"[An] elegantly constructed web of stories about Russian-Jewish immigrants....Warm, true and original."—New York Times Book Review
In twelve "pristine, entrancing" (Booklist) linked stories, Ellen Litman introduces an unforgettable cast of Russian-Jewish immigrants trying to assimilate in a new world. Tender and wryly funny, these stories trace Masha's and her fellow immigrants' struggles to find a place in a new society—lonely seniors, families grappling with unemployment and depression, and young adults searching for love.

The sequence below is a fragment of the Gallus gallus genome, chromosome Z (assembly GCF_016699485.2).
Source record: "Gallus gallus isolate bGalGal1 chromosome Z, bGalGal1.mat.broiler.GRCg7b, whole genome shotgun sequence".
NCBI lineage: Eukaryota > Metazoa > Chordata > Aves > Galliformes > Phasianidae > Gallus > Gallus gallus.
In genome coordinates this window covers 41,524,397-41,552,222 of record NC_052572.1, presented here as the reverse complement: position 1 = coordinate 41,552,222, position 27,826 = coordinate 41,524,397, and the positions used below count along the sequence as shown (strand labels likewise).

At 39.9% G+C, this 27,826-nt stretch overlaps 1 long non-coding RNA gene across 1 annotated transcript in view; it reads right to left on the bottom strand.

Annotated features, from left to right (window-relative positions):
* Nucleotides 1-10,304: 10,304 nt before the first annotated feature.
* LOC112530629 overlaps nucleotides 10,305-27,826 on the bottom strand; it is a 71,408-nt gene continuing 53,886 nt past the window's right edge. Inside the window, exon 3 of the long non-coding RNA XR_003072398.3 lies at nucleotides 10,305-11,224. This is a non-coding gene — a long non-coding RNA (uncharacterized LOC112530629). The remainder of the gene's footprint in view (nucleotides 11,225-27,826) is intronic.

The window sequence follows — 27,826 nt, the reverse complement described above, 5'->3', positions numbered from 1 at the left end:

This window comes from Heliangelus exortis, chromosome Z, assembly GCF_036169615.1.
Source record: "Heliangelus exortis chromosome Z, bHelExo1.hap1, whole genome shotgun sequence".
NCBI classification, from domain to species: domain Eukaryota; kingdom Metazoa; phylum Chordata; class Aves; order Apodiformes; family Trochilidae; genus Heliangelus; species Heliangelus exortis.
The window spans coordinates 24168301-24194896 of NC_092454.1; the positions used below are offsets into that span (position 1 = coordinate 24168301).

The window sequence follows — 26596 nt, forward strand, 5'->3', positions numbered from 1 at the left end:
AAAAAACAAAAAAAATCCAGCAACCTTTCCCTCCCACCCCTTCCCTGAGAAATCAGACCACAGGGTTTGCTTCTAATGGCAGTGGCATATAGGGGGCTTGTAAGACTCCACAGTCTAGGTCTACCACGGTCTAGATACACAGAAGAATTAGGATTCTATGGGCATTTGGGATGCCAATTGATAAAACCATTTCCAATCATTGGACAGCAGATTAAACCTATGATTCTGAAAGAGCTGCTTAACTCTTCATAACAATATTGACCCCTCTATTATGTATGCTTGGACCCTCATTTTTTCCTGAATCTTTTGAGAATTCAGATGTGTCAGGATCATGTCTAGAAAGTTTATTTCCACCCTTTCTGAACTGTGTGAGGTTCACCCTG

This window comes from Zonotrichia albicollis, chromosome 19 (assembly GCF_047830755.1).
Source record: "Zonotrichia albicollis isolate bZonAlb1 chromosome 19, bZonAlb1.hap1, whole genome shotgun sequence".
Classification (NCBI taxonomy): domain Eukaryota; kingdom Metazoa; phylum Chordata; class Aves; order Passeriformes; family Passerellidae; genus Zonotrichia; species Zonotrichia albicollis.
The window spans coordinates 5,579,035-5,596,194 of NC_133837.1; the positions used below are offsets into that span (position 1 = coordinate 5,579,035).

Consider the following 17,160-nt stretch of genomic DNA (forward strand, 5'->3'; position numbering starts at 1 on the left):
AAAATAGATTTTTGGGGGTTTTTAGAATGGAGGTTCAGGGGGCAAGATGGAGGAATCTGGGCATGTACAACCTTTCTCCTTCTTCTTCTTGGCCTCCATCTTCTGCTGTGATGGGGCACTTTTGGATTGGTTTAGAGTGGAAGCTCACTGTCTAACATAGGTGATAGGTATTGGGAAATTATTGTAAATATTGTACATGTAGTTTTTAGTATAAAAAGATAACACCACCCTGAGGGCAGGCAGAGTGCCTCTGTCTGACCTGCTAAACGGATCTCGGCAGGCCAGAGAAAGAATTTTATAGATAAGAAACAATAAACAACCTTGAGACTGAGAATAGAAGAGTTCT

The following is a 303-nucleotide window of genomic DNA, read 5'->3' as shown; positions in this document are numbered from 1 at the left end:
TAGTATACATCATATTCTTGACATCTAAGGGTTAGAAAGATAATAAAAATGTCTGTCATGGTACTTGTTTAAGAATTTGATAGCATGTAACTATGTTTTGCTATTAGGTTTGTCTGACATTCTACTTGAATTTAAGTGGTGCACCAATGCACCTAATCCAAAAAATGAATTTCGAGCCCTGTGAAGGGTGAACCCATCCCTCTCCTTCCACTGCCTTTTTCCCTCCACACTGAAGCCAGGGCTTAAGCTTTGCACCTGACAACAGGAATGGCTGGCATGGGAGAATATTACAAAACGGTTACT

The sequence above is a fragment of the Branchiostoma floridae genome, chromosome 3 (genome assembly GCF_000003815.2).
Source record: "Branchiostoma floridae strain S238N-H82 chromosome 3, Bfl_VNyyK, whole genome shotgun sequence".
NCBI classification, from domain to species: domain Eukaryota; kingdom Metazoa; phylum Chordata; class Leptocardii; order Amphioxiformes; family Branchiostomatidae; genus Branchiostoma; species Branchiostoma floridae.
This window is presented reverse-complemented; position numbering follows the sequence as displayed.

Russian immigrants settle in Pittsburgh and attempt to assimilate in this linked set from Litman, who emigrated from Moscow in 1992. Masha, a lonely dreamer, is a vulnerable teen desperate to distinguish herself from the other Russians in town. As she struggles to help her obstinate parents settle down, she finds comfort in Alick, a friendly exchange student from Moscow who gives Masha her first lesson in love. Subsequent stories introduce a plethora of characters: Tanya, a repressed housewife, longs to escape her loveless marriage, while single mother Natasha has a set of friends who insist on setting her up, and widower Kamyshinskiy attempts to start over. Throughout, Litman deploys a style that's a perfect mix of sophistication and bewilderment, as her often highly educated characters cope with various forms of underemployment, with American buoyancy and with their own sometimes suffocating subculture. While Masha is a focal point, each of the stories has its own arc, and the community never comes into focus as a whole. The result is less like a novel than a coherent set of mostly first-person character studies by a very promising writer.